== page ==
Particl is an entirely decentralized platform. There is no third-party or intermediary operating it and having any sort of control over its network. It uses a mix of P2P and blockchain technologies, meaning that it is exclusively run by its global community of users.

The Open Marketplace is an equally decentralized application that’s built on top of the Particl network. It allows anyone in the world to buy and sell goods and services, physical or digital, regardless of where they are located in the world. And because it is entirely decentralized, there’s no staff or support team to enforce rules and policies.

Furthermore, the Open Marketplace is completely private by default, meaning no identifiable data can be linked to any of its users. Transactions are hidden on the blockchain, images are stripped of their metadata, data exchange is encrypted, and you can even connect the marketplace through the Tor network. In other words, users of the marketplace are anonymous.

Undesirable Content

This, however, introduces a bit of an issue when it comes to the content being put on there. After all, how can you prevent anyone from buying or selling anything when there are no rules and no central party with special permissions to moderate it? Giving special permissions/powers and allowing certain users to delete content and hold such a strong position of power is a slippery slope and, on a long enough timeline, ultimately a slow crawl back to the old ways where a company would run its own platform, impose its rules, and charge fees.

But this isn’t what Particl is about. No, Particl is about full decentralization and complete privacy. The recent years, with all of the data breaches like Equifax’s and the abuse of data like with the constant scandals involving Facebook, have shown without a doubt that the tech industry needs to evolve and start protecting its users. And, because data has become so valuable and such a big target for hackers, we cannot expect or trust centralized models such as Amazon, Alibaba, eBay, and central parties, to effectively secure our data.

This is why Particl’s Open Marketplace is entirely decentralized and private-by-default. Its “trustless” nature, meaning that you do not need to trust any entity to behave honestly, ensures that none of your data can be collected by any party other than the ones you transact with. It is, simply put, the next logical step in the evolution of eCommerce technology. But like any new groundbreaking technology, it also introduces new challenges. Keeping the marketplace free from undesirable listings is one of them.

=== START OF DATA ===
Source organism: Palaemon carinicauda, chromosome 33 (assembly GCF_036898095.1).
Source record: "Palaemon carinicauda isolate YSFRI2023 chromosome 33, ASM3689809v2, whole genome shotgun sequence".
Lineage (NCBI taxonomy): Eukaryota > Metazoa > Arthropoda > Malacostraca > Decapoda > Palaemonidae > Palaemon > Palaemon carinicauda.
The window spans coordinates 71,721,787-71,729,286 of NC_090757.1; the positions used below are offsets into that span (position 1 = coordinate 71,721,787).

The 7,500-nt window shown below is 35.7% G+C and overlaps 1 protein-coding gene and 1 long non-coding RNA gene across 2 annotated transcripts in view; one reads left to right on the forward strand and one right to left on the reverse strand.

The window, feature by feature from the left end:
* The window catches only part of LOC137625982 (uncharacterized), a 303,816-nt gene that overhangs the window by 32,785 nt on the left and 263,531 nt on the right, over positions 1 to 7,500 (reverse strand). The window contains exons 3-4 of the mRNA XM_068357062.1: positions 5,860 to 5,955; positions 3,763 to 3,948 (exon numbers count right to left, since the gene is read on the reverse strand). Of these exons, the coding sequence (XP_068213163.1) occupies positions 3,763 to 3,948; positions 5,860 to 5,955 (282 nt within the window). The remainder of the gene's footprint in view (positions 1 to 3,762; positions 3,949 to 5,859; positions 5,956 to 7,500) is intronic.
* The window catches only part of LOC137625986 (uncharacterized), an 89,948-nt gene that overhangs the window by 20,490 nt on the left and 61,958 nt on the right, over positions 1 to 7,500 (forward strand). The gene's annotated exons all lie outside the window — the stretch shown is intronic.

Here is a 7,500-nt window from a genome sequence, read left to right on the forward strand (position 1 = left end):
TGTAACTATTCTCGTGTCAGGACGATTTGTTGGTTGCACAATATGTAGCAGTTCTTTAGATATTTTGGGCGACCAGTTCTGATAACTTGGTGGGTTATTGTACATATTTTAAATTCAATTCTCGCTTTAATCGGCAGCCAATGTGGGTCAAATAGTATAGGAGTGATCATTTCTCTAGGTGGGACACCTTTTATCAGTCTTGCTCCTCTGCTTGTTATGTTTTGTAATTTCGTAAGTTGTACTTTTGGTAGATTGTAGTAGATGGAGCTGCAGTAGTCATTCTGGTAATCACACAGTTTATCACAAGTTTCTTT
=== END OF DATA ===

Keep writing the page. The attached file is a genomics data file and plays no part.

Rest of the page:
Decentralized Governance

To fight off undesirable content, Particl has put in place a completely decentralized and provably fair governance mechanism where anyone can vote off undesirable listings.

Quick Facts:

  • Voting power ratio: 1 PART coin = 1 vote
  • Delisting threshold at time of publishing: -9,000 PART (adjustable)
  • Need to be staking?: No
  • Fee for flagging an item: Less than 0.001 PART for the first person to flag, free for additional flaggers

Delisting Threshold

To vote against a specific listing, users need to flag it using the Open Marketplace user interface. Once the first user marks a listing as undesirable, it gets taken into a queue of previously flagged listings where other users will be able to either agree that it should be taken off the marketplace, or disagree and vote for it to remain listed. For a listing to be completely delisted, its score needs to reach a certain negative threshold.

Particl’s decentralized moderation system can be compared to the Reddit upvote/downvote system. On Reddit, if 5 users downvote a post, and 3 users upvote it, the post has a score of -2. Usually, when it reaches a certain negative threshold (i.e. -10), the post is automatically hidden from other users. Reddit counts votes on a 1 user = 1 vote basis.